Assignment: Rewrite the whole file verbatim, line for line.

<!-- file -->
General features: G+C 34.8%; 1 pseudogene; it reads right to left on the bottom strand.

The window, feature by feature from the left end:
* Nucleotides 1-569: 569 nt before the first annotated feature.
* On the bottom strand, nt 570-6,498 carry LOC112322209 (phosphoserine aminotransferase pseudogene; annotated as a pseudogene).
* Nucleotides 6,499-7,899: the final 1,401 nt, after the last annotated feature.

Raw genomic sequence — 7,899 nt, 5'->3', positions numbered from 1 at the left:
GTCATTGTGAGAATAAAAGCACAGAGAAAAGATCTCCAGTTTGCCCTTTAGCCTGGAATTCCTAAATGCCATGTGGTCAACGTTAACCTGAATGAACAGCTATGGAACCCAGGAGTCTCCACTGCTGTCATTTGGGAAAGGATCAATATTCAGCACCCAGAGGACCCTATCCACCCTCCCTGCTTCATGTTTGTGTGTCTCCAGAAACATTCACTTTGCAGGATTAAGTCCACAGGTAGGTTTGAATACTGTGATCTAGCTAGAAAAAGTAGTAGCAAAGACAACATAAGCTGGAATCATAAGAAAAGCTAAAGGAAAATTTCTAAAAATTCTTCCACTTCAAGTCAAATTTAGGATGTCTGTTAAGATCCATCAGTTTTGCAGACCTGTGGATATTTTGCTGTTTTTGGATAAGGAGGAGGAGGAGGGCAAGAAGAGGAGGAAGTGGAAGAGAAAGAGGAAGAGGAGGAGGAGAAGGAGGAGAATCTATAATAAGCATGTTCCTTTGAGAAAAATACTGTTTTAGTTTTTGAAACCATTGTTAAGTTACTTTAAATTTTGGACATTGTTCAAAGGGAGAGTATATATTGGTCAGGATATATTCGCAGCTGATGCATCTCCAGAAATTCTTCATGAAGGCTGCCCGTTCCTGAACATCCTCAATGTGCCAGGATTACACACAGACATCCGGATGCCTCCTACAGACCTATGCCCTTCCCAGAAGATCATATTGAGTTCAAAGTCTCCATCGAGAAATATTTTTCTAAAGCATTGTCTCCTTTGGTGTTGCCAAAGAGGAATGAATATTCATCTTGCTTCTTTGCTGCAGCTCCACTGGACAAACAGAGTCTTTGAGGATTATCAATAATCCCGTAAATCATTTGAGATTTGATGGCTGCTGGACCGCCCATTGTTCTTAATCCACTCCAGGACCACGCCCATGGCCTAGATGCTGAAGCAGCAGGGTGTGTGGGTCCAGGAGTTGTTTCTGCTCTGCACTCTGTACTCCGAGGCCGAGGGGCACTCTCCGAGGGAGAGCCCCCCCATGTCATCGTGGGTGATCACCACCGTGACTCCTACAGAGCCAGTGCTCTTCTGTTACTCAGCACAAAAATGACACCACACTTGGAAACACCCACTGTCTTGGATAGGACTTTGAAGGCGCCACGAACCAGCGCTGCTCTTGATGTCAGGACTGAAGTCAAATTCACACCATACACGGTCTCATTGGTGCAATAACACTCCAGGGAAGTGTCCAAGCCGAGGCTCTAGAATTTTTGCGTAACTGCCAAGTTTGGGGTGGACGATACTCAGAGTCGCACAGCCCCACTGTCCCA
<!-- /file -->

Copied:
General features: G+C 34.8%; 1 pseudogene; it reads right to left on the bottom strand.

The window, feature by feature from the left end:
* Nucleotides 1-569: 569 nt before the first annotated feature.
* On the bottom strand, nt 570-6,498 carry LOC112322209 (phosphoserine aminotransferase pseudogene; annotated as a pseudogene).
* Nucleotides 6,499-7,899: the final 1,401 nt, after the last annotated feature.

Raw genomic sequence — 7,899 nt, 5'->3', positions numbered from 1 at the left:
GTCATTGTGAGAATAAAAGCACAGAGAAAAGATCTCCAGTTTGCCCTTTAGCCTGGAATTCCTAAATGCCATGTGGTCAACGTTAACCTGAATGAACAGCTATGGAACCCAGGAGTCTCCACTGCTGTCATTTGGGAAAGGATCAATATTCAGCACCCAGAGGACCCTATCCACCCTCCCTGCTTCATGTTTGTGTGTCTCCAGAAACATTCACTTTGCAGGATTAAGTCCACAGGTAGGTTTGAATACTGTGATCTAGCTAGAAAAAGTAGTAGCAAAGACAACATAAGCTGGAATCATAAGAAAAGCTAAAGGAAAATTTCTAAAAATTCTTCCACTTCAAGTCAAATTTAGGATGTCTGTTAAGATCCATCAGTTTTGCAGACCTGTGGATATTTTGCTGTTTTTGGATAAGGAGGAGGAGGAGGGCAAGAAGAGGAGGAAGTGGAAGAGAAAGAGGAAGAGGAGGAGGAGAAGGAGGAGAATCTATAATAAGCATGTTCCTTTGAGAAAAATACTGTTTTAGTTTTTGAAACCATTGTTAAGTTACTTTAAATTTTGGACATTGTTCAAAGGGAGAGTATATATTGGTCAGGATATATTCGCAGCTGATGCATCTCCAGAAATTCTTCATGAAGGCTGCCCGTTCCTGAACATCCTCAATGTGCCAGGATTACACACAGACATCCGGATGCCTCCTACAGACCTATGCCCTTCCCAGAAGATCATATTGAGTTCAAAGTCTCCATCGAGAAATATTTTTCTAAAGCATTGTCTCCTTTGGTGTTGCCAAAGAGGAATGAATATTCATCTTGCTTCTTTGCTGCAGCTCCACTGGACAAACAGAGTCTTTGAGGATTATCAATAATCCCGTAAATCATTTGAGATTTGATGGCTGCTGGACCGCCCATTGTTCTTAATCCACTCCAGGACCACGCCCATGGCCTAGATGCTGAAGCAGCAGGGTGTGTGGGTCCAGGAGTTGTTTCTGCTCTGCACTCTGTACTCCGAGGCCGAGGGGCACTCTCCGAGGGAGAGCCCCCCCATGTCATCGTGGGTGATCACCACCGTGACTCCTACAGAGCCAGTGCTCTTCTGTTACTCAGCACAAAAATGACACCACACTTGGAAACACCCACTGTCTTGGATAGGACTTTGAAGGCGCCACGAACCAGCGCTGCTCTTGATGTCAGGACTGAAGTCAAATTCACACCATACACGGTCTCATTGGTGCAATAACACTCCAGGGAAGTGTCCAAGCCGAGGCTCTAGAATTTTTGCGTAACTGCCAAGTTTGGGGTGGACGATACTCAGAGTCGCACAGCCCCACTGTCCCA